My church is the living example of how problematic office hours can be. Our old youth minister was required to be in the office M-F from 9-5, then expected to do evening and weekend events/meetings. No one was too surprised when he quit. Then, when my husband was the webmaster, they expected him to set up a couple of office hours. The church job was a second job, so sometimes office hours happened and sometimes they didn’t. Then there was the brief experiment the church did with evening office hours, but that failed because they didn’t do a good job of letting people know about the change and abandoned after a month because nobody showed up.

    Needless to say, I loved this article. I don’t think office hours are all they are cracked up to be. Sometimes, people really don’t need to be in the office to do their work. Or they need to work at different times because their things aren’t during normal working hours.

  • Josh Elliff says on

    I’ve been on all sides of this in different ministry positions. I can say that there are benefits to having some scheduled hours in addition to having freedom. Now that I’m in a place to make some of those decisions for our staff (and my staff are all part time 30 and under) I operate more on the flexible side than the scheduled side. I agree- if you are always in the building you aren’t out connecting in culture! I make it a point myself to take breaks from sermon prep and other scheduled things just to be out in our community meeting people and talking. I love how one man said it “Jesus led an interrupted life, we should too.”

  • This is a great ministry mentality. I was in a previous ministry situation where being at work meant being at your desk. That was literally spoken.
    Needless to say, it appeased a micromanaging pastor but crippled true ministry opportunities. Thankful to be in a new situation where ministry is not treated that way, and allows for meaningful interactions with people in the community. I actually end up putting in more hours this way…

  • Anonymous says on

    I agree so much with this mentality: there aren’t souls hiding under a pastor’s desk waiting to hear the Gospel. I am thankful this is how our Senior Pastor views ministry and the community. How do you manage the business side of church though? As part of the church support staff I sometimes have a really difficult time fulfilling my work duties because it is hard to track a pastor down – to get receipts or details about an event that needs support follow-through. How do you find the balance? Is this frustration just part of the territory?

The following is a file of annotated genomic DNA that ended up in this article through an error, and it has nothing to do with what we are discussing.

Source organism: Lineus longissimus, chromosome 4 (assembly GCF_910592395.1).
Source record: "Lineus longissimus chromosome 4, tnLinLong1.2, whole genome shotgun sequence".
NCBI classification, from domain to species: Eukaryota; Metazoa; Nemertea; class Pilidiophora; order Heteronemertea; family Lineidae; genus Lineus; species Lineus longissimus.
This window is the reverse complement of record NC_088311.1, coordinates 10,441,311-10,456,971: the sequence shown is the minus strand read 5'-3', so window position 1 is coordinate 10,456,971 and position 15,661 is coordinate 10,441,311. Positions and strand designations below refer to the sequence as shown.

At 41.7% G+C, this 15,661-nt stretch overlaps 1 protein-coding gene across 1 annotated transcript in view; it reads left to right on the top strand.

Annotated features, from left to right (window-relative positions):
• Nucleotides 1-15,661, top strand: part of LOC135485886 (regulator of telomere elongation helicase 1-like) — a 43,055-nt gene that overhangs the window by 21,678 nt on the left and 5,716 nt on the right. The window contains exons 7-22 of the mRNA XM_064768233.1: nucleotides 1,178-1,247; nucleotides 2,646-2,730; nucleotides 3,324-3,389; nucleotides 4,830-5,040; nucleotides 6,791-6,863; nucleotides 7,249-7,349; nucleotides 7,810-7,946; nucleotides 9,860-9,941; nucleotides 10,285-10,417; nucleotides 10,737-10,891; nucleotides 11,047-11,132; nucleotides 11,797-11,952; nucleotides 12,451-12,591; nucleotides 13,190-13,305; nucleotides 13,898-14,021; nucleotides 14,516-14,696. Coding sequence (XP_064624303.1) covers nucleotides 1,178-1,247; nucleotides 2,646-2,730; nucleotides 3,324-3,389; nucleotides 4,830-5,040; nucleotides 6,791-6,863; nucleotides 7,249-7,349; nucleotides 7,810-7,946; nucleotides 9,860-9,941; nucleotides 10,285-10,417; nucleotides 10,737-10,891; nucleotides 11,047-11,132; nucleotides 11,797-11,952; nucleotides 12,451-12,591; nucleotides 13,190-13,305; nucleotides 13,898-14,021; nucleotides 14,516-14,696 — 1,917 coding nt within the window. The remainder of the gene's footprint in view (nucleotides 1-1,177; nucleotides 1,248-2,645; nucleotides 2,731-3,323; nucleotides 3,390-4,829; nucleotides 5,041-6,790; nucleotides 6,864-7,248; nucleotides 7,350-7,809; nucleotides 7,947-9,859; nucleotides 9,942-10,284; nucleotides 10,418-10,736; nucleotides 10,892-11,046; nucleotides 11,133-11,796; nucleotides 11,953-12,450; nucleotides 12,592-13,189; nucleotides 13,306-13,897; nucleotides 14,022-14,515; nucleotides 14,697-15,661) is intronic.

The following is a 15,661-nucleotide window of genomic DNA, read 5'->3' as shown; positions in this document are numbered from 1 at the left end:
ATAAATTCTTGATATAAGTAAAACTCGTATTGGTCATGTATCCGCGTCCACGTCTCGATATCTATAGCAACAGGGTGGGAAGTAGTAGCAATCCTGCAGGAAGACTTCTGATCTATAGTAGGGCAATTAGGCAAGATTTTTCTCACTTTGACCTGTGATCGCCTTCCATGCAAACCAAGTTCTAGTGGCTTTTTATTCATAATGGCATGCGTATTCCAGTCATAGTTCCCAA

• Jerry N. Watts says on

    I was in a secular job where the ‘boss’ would have an 8 am meeting JUST TO MAKE SURE everyone was in the office. Additionally at another time, I heard of a Lead Pastor, who would have ‘prayer meeting’ at 8:00 am each morning. Prayer is great, but the purpose of this meeting was obviously, to make sure everyone was there at the appointed time. Another situation is a church staff member who never arrives until 9 – 9:30 am (I have been by there close to 10 am and they haven’t heard from him), takes lunch at 11:30, arrives back at 1:30 (+ or -), then picks up the kids from school at 3:30, and he has made his day. So it is fair to say, that we can argue the difficulty both ways. Some people are self-starters and will fulfill the ‘ministry’ without being managed, but like it or not, a ministry position is one that the lack of self-motivation can inadvertently develop to the point it is seen by all as laziness. This honors neither the church, ministry or gospel.
    Because I understand your position very well, I would simply add that (as much as we dislike this) no all people are the same. Some may well require more structure than others. Thanks for the article.

    • Jerry – You are correct. Leaders must manage differently with different people and teams. However, I would not create an entire structure to deal with one problem person. If that individual is not doing what is expected with hours, then there are much deeper problems with him/her.